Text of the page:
Almost two years after an electric vehicle (EV) project called ‘Bhutan Sustainable Low Emission Urban Transport System’ started to replace 300 fossil fuel taxis in the country, there are only 16 EV taxis through the project on the road today.
This, according to a project official, is because of the pandemic. “Success of the project depends on the arrival of EVs in the country.”
About 244 taxi drivers placed orders for the taxis with the three EV dealers, of which 124 taxi drivers ordered to Kuenphen Motors, three to Karjung Motors and five to Bhutan Hyundai Motors (BHM) last year.
The project provides a 20 percent subsidy on the cost of the EV with a maximum ceiling of USD 5,500 (Nu 407,330) and a 70 percent loan facility from the financial institution. A taxi driver has to pay only 10 percent of the cost upfront.
The proprietor of Kuenphen Motors, Thukten, said he placed the order for EV in February 2020 but only eight EVs has arrived in the country.
He said with the second Covid-19 vaccination, he hopes he could import 30 EVs every month. “This year, I received additional 42 orders for EV taxi.”
BHM received additional one EV order this year, which is expected to arrive in the country by end of August and Karjung motors received 69 orders of taxi EVs this year.
Although sources said EVs could have been delivered on time if the three dealers were given an equal number of orders, the project official said the supply of EV was not tendered out as there would be a monopoly and only one dealer would benefit.
He said there were 32 parameters of specification of EV that dealers must comply with to import EVs in the country. “Initially, according to the expression of interest four dealers fulfilled the criteria.”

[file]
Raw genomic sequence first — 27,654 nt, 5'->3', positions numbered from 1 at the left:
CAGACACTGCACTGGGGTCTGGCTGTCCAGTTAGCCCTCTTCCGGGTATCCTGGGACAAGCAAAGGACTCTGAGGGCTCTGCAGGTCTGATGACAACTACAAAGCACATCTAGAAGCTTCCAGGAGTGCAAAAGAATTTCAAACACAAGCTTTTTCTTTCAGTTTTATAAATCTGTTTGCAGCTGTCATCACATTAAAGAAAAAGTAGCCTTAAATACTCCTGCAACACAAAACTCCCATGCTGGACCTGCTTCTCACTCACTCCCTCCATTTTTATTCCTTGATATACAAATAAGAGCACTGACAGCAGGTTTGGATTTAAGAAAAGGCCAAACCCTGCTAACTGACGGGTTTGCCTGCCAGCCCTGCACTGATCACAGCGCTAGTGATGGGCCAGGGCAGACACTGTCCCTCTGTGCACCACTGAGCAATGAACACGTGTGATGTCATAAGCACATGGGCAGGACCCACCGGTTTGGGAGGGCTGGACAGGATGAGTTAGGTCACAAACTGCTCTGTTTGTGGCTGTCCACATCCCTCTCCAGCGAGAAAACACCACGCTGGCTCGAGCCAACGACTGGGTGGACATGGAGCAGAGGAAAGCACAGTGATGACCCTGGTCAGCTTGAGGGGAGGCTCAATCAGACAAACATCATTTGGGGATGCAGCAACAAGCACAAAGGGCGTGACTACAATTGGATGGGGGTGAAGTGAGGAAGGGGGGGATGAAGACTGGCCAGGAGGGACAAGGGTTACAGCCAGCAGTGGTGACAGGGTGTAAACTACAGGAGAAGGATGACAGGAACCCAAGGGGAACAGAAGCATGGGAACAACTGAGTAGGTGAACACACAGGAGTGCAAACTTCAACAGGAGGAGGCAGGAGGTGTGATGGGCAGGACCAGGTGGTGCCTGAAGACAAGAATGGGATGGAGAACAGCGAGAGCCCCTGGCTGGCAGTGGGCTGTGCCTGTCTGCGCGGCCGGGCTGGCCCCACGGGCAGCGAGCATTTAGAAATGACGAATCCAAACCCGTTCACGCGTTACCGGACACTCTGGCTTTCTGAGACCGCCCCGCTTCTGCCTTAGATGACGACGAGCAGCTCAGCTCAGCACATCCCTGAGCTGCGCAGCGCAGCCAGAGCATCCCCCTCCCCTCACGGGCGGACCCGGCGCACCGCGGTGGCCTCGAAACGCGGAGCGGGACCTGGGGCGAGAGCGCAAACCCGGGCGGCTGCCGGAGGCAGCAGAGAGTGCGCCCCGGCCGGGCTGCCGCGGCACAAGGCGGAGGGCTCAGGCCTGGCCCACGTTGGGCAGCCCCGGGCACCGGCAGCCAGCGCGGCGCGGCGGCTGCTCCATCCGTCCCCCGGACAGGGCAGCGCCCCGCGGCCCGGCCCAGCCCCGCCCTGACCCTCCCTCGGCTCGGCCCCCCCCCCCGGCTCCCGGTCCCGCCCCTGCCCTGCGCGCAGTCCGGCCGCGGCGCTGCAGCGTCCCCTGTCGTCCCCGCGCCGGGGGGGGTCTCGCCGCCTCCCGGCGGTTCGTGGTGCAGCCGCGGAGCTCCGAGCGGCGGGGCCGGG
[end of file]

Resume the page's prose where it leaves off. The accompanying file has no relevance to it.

He said an international consultant developed the specification of EV for Bhutan after taking into consideration the country’s geographic terrain and climate.
The project official said from this year all dealers for EV could import EV if they fulfilled all the parameters.
He explained it was up to taxi drivers to choose from which dealer they wanted to buy EV. “Kuenphen motors offered a good deal for EV which was why he received the most orders.”
EV focal person of BHM, Ugyen Dorji Moktan, said since the price of EV with BHM ranged between Nu 2.6 million (M) and Nu 2.7M, not many taxi drivers were interested to place an order with them.
Meanwhile, taxi drivers said that although EV was expensive, it was profitable if the cost saved from fuel was calculated.
A taxi driver, who bought a Prince I5 EV a few weeks ago for Nu 1.6M and has to pay a monthly loan of Nu 18,800, said with fuel price at Nu 77, he had to at least spend Nu 1,500 for fuel every day, which equates to Nu 45,000 every month.
He said EV was profitable and paying back the loan was not a problem.
However, he said his brand of EV was not compatible to charge in the charging stations installed through the project.
A project official said charging stations installed through the project was a combination of CHAdeMo and combined charging station, which was commonly used and compatible with most EV. “We cannot afford to install every type of charging station.”
Thukten said he had procured two GBT charging stations compatible to charge Chinese EV brands such as Prince I5.
He said through corporate social responsibility, he was installing six charging stations in Tsirang, Mongar, Bumthang, and Phuntsholing in collaboration with the project and Bhutan Taxi Association. “Post-services for EV is important to encourage people to gain confidence in buying new technology.”
The project official said that on August 5, the government is going to finalise installing charging stations in other dzongkhags. “Nu 69M is approved for installing charging stations.”
The project has also prepared EV until 2035 roadmap, which would be presented to the Cabinet.
The project official said the project was time-bound and a holistic approach for the faith of EV in the country was important which was why they prepared a roadmap.
Edited by Tashi Dema